Researchers at Oregon State University have developed a new way to selectively insert compounds into cancer cells - a system that will help surgeons identify malignant tissues and then, in combination with phototherapy, kill any remaining cancer cells after a tumor is removed.
It's about as simple as, "If it glows, cut it out." And if a few malignant cells remain, they'll soon die.
The findings, published in the journal Nanoscale, have shown remarkable success in laboratory animals. The concept should allow more accurate surgical removal of solid tumors at the same time it eradicates any remaining cancer cells. In laboratory tests, it completely prevented cancer recurrence after phototherapy.
Technology such as this, scientists said, may have a promising future in the identification and surgical removal of malignant tumors, as well as using near-infrared light therapies that can kill remaining cancer cells, both by mild heating of them and generating reactive oxygen species that can also kill them.
"This is kind of a double attack that could significantly improve the success of cancer surgeries," said Oleh Taratula, an assistant professor in the OSU College of Pharmacy.
"With this approach, cancerous cells and tumors will literally glow and fluoresce when exposed to near-infrared light, giving the surgeon a precise guide about what to remove," Taratula said. "That same light will activate compounds in the cancer cells that will kill any malignant cells that remain. It's an exciting new approach to help surgery succeed."
The work is based on the use of a known compound called naphthalocyanine, which has some unusual properties when exposed to near-infrared light. It can make a cell glow as a guide to surgeons; heat the cell to kill it; and produce reactive oxygen species that can also kill it. And by adjusting the intensity of the light, the action of the compound can be controlled and optimized to kill just the tumor and cancer cells. This research was done with ovarian cancer cells.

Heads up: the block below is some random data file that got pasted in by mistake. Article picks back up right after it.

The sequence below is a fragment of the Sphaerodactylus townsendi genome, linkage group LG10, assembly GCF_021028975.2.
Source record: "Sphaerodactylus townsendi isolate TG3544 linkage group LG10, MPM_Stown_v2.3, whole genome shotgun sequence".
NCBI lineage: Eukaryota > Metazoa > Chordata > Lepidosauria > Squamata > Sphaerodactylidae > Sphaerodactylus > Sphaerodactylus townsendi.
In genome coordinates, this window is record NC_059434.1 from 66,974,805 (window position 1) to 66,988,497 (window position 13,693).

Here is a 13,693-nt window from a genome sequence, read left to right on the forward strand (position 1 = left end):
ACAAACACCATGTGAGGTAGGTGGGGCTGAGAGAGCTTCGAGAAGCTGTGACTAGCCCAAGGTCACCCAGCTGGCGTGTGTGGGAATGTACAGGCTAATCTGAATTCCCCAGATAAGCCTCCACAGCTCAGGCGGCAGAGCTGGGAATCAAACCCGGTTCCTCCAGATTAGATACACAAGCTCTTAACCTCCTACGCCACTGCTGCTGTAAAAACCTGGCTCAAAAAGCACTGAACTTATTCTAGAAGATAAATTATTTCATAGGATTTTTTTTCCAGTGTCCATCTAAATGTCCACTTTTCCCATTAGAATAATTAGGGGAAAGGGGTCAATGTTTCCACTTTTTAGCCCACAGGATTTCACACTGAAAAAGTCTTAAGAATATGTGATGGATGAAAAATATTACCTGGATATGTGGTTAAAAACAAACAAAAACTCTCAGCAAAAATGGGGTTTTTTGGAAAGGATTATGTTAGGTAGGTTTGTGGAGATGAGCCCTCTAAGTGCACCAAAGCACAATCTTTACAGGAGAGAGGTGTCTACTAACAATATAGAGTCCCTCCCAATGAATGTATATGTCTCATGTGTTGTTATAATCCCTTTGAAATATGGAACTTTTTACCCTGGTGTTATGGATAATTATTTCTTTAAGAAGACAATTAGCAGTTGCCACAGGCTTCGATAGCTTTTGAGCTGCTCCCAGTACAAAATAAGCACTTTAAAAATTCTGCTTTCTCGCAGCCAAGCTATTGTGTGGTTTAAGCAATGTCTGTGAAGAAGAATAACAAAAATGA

However, naphthalocyanine isn't water soluble and also tends to clump up, or aggregate, inside the body, in the process losing its ability to makes cells glow and generate reactive oxygen species. This also makes it difficult or impossible to find its way through the circulatory system and take up residence only in cancer cells.
OSU experts overcame these problems by use of a special water-soluble polymer, called a dendrimer, which allows the napthalocyanine to hide within a molecule that will attach specifically to cancer cells, and not healthy tissue. The dendrimer, an extremely tiny nanoparticle, takes advantage of certain physical characteristics that blood vessels leading to cancer cells have, but healthy ones do not. It will slip easily into a tumor but largely spare any healthy tissue.
Once in place, and exposed to the type of light needed, the cancer cells then will glow - creating a biological road map for a surgeon to follow in identifying what tissues to remove and what to leave. At the same time, a few minutes of this light exposure activate the naphthalocyanine to kill any remaining cells.
This one-two punch of surgery and a nontoxic, combinatorial phototherapy holds significant promise, Taratula said. It's quite different from existing chemotherapies and radiotherapies.
"For many cancers, surgery is a first choice of treatment," Taratula said. "In coming years we may have a tool to make that surgery more precise, effective and thorough than it's been before."